The US Air Force's secretive X-37B spaceplane landed on May 7 after 718 days in orbit — just 12 days shy of a full two years. What was it doing up there in the sky? The government won't say. Even the spaceplane's budget is a secret. But the X-37B's landing wasn't so stealthy. The spaceplane caused a sonic boom that woke up people living near NASA's Kennedy Space Center in Florida.
Tagged With air force
By most standards, Robert F. Dorr lived the most all-American, patriotic life anyone possibly could. He served in the Air Force, he was a diplomat with the State Department from the 1960s to the 1980s, and he went on to be a successful author and TV pundit about military affairs. But as a teenager, Dorr was investigated by the FBI for potential espionage. His crime? He kept writing to Boeing asking for photos of their planes.
A B-52 Stratofortress landed safely on Wednesday after an engine "dropped out" over an unpopulated area of North Dakota, Defence News reports. Holy crap.
Lost in a thunderstorm over southeastern Australia, Captain R.D. Parmentier and his crew were desperately trying to find a place to land the big DC2 airliner. They were just a few hundred kilometres from the finish of an epic 18,000km race from London to Melbourne and the storm had rendered their communications equipment useless.
The name of America's latest stealth bomber was just announced this morning. And it's not Bomby McBomberface. The B-21 will be known as the Raider and it's all thanks to two airmen who submitted the name.
Back in May, the US Air Force announced that they had received over 4,600 entries in their crowdsourced naming contest for the new B-21 bomber. The announcement even said that they'd narrowed it down to 15 finalists. So, naturally, I did what any weirdo blogger does: I filed a Freedom of Information Act request to see the list. Today I got a letter from the US Air Force officially denying my request.
The F-22 Raptor is one of the US military's most powerful weapons, but everything — man, woman, sentient rotted orange — has a weakness. For the fighter jet, that weakness is BEEEEEEEEEES!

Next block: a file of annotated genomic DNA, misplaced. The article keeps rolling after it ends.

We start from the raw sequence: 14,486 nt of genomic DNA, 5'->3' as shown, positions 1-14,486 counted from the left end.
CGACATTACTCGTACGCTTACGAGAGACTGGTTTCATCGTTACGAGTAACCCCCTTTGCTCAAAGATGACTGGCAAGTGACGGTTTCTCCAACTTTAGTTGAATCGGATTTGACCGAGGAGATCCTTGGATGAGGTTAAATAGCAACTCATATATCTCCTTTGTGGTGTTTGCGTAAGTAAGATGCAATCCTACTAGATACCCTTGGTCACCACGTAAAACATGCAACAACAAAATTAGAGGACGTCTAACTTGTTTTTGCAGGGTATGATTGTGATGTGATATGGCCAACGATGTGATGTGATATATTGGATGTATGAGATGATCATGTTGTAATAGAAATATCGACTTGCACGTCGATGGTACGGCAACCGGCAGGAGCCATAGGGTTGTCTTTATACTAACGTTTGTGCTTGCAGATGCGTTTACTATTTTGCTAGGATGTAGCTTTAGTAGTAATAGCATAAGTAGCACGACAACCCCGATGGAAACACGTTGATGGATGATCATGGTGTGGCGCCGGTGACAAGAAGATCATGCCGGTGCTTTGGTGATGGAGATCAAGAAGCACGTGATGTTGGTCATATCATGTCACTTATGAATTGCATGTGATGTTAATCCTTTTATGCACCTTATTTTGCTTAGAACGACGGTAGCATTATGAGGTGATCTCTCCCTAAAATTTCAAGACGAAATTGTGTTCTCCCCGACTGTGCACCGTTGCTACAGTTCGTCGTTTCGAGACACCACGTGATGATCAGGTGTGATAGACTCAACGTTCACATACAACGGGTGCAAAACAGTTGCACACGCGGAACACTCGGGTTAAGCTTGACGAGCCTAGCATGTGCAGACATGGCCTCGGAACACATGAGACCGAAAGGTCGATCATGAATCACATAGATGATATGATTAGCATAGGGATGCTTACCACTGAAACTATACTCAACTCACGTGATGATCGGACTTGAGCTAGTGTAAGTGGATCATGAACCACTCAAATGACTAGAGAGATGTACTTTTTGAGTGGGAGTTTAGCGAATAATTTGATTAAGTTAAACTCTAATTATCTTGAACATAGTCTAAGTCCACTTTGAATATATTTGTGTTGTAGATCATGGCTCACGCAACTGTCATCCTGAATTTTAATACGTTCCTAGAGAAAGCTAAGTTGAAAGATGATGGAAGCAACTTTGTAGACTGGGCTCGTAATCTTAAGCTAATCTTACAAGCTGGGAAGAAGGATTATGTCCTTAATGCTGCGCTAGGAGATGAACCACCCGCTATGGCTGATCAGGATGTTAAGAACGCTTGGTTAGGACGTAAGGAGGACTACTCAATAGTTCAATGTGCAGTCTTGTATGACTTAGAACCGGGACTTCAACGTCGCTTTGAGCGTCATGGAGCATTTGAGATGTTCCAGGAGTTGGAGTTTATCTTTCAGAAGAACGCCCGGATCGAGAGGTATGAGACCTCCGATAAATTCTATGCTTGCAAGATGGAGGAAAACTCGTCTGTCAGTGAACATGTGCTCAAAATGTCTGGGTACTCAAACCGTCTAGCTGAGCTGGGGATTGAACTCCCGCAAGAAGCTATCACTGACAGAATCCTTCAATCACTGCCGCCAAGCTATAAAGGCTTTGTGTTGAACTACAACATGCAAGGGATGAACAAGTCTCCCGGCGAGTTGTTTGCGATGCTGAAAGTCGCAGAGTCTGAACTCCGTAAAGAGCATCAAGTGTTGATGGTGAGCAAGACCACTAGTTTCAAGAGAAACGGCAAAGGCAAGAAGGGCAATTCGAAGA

Let me get this out of the way: the trillion dollar US F-35 fighter jet program is an embarrassing mess. But it's hard not to marvel at the very expensive technology's promises. This conflict squeezed my brain this week, when the Air Force stopped by Gizmodo's US office with a $US400,000 ($554,212) F-35 helmet in hand. They even let me wear it.
First it was Boaty McBoatface. Now it's... Planey McPlanerson? I don't know why, but for some reason, everyone wants to crowdsource the names for multi-million dollar projects. Today the US Air Force even got in on the act.
Now, more than $US1 trillion into its development, the F-35 aircraft is experiencing glitches with its radar systems. US Air Force major general Jeffrey Harrigian explained the problem in an IHS Jane report: "What would happen is they'd get a signal that says either a radar degrade or a radar fail — something that would force us to restart the radar."
The US Air Force already has a drone-pilot shortage, but that's not the only problem with its fleet of unmanned aircraft: Its drones keep falling out of the sky.
Image Cache: Here's a photo of a US Air Force KC-135 Stratotanker refuelling an A-10 Thunderbolt II over the clouds. The perfect angle of the picture and the lovely nose art of the aircraft makes the fighter jet look like a flying shark machine that has a machine gun as its mouth and scars on its battered nose. It's such a cool angle of this apex predator of the sky.
When you got one of the biggest guns in the world, you can't just pop in a new magazine and start firing again. Well, you can but the new magazine is ginormous and requires multiple Air Force guys to get the gun reloaded. It takes time to get giant bullets on board. Here's the interesting process on how the largest combat jet gun gets reloaded.